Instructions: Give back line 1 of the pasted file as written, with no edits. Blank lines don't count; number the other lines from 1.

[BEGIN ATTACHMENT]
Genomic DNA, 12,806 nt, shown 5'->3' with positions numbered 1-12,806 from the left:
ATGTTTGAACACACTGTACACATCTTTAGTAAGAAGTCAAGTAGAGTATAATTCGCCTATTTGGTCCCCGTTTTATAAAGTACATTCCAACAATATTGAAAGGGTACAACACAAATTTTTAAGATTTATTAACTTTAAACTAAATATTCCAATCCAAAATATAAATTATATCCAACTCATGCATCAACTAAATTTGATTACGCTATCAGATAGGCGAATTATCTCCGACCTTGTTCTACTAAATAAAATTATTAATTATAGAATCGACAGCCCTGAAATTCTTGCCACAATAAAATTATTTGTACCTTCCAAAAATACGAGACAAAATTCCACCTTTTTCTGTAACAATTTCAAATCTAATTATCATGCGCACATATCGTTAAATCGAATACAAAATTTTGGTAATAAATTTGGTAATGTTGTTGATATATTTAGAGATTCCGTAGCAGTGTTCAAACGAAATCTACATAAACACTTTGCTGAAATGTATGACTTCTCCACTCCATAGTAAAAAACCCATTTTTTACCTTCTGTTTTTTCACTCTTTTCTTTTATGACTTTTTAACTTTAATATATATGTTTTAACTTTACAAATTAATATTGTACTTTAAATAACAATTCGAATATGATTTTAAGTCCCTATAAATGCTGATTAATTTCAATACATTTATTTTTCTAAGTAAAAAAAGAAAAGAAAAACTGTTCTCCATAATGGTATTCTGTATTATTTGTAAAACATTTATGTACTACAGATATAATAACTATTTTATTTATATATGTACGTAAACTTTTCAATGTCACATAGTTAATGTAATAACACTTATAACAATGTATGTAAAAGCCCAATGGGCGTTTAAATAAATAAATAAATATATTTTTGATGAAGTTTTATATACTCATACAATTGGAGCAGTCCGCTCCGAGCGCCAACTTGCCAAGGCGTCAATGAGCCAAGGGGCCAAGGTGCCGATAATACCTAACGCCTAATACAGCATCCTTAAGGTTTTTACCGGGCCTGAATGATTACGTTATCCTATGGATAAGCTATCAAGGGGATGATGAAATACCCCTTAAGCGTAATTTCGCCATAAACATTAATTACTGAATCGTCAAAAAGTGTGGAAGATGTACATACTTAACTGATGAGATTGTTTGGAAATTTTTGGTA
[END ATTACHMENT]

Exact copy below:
Genomic DNA, 12,806 nt, shown 5'->3' with positions numbered 1-12,806 from the left: